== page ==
NASA Spacecraft Galileo Reveals Magma Ocean Under Jupiter Moon
By Steve Hall
May 13, 2011 - New data analysis from NASA's Galileo
spacecraft reveals a subsurface ocean of molten or
partially molten magma beneath the surface of Jupiter's
volcanic moon Io. The finding heralds the first direct
confirmation of this kind of magma layer at Io and
explains why the moon is the most volcanic object known
in the solar system.
The research was conducted by scientists at the
University of California, Los Angeles, the University of
California, Santa Cruz, and the University of Michigan.
The study is published this week in the journal Science.
"Scientists are excited we finally understand where Io's magma is coming from and have an explanation for some of the mysterious signatures we saw in some of the Galileo's magnetic field data," said Krishan Khurana, lead author of the study and former co-investigator on Galileo's magnetometer team at UCLA.
"It turns out Io was continually giving off a 'sounding signal' in Jupiter's rotating magnetic field that matched what would be expected from molten or partially molten rocks deep beneath the surface." Io produces about 100 times more lava each year than all the volcanoes on Earth.
Earth's volcanoes occur in localized hotspots like the "Ring of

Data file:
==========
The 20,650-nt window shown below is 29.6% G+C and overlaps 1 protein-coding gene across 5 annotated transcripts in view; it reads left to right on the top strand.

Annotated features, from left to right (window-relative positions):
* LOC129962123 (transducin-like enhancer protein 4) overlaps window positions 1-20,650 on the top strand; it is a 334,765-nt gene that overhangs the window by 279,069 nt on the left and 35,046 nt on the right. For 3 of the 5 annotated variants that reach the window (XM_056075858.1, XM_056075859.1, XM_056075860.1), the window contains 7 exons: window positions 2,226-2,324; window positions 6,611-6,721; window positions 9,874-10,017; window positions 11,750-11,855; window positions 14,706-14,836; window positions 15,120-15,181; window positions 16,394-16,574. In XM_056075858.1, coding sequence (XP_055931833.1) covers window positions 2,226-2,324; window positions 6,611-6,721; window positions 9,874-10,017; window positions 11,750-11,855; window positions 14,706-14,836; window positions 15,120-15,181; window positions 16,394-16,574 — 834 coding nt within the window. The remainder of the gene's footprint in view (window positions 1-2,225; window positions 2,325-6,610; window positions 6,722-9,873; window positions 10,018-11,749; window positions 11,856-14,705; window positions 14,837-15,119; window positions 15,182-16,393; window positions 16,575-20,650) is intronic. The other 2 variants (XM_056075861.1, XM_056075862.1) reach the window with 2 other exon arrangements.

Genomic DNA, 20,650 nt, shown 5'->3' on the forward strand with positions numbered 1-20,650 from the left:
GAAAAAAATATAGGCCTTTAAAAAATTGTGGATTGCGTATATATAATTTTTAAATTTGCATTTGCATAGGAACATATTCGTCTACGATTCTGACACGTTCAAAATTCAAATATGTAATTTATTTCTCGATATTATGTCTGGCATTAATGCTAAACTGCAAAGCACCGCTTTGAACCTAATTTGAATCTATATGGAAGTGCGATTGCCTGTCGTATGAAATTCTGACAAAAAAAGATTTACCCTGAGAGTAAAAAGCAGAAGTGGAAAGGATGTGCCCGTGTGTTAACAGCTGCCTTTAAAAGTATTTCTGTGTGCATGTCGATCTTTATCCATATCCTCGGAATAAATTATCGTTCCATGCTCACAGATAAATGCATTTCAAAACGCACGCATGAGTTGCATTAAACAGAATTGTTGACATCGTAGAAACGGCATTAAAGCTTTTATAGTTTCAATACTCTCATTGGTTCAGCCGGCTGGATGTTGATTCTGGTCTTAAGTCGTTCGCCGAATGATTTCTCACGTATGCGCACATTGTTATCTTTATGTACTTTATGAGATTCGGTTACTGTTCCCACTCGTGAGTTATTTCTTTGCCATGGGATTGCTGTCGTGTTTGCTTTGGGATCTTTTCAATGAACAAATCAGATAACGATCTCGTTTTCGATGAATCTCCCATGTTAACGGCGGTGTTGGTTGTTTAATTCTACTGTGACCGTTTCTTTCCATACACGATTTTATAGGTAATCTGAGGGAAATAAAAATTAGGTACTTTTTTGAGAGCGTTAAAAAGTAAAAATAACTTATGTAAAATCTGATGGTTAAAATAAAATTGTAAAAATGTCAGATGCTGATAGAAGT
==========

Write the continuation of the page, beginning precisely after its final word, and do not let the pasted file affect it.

Fire" around the Pacific Ocean, Io's volcanoes are distributed
all over its surface. A global magma ocean about 20 to 30 miles
(30 to 50 kilometers) beneath Io's crust helps explain the
"It has been suggested that both the Earth and its moon may have
had similar magma oceans billions of years ago at the time of
their formation, but they have long since cooled," said Torrence
Johnson, a former Galileo project scientist based at NASA's Jet
Propulsion Laboratory (JPL) in Pasadena, Calif. He was not
directly involved in the study. "Io's volcanism informs us how
volcanoes work and provides a window in time to styles of
volcanic activity that may have occurred on the Earth and moon
during their earliest history."
NASA's Voyager spacecraft discovered Io's volcanoes in 1979, making that moon the only body in the solar system other than Earth known to have active magma volcanoes. The energy for the volcanic activity comes from the squeezing and stretching of the moon by Jupiter's gravity as Io orbits the largest planet in the solar system.
Galileo was launched in 1989 and began orbiting Jupiter in 1995.
Unexplained signatures appeared in magnetic field data from Galileo
flybys of Io in October 1999 and February 2000. After a successful
mission, the spacecraft intentionally was sent into Jupiter's atmosphere
"During the final phase of the Galileo mission, models of the
interaction between Io and Jupiter's immense magnetic field, which
bathes the moon in charged particles, were not yet sophisticated enough
for us to understand what was going on in Io's interior," said Xianzhe
Jia, a co-author of the study at the University of Michigan.
Recent work in mineral physics showed that a group of rocks known as "ultramafic" rocks become capable of carrying substantial electrical current when melted. Ultramafic rocks are igneous in origin, or form through the cooling of magma. On Earth, they are believed to originate from the mantle. The finding led Khurana and colleagues to test the hypothesis that the strange signature was produced by current flowing in a molten or partially molten layer of this kind of rock.
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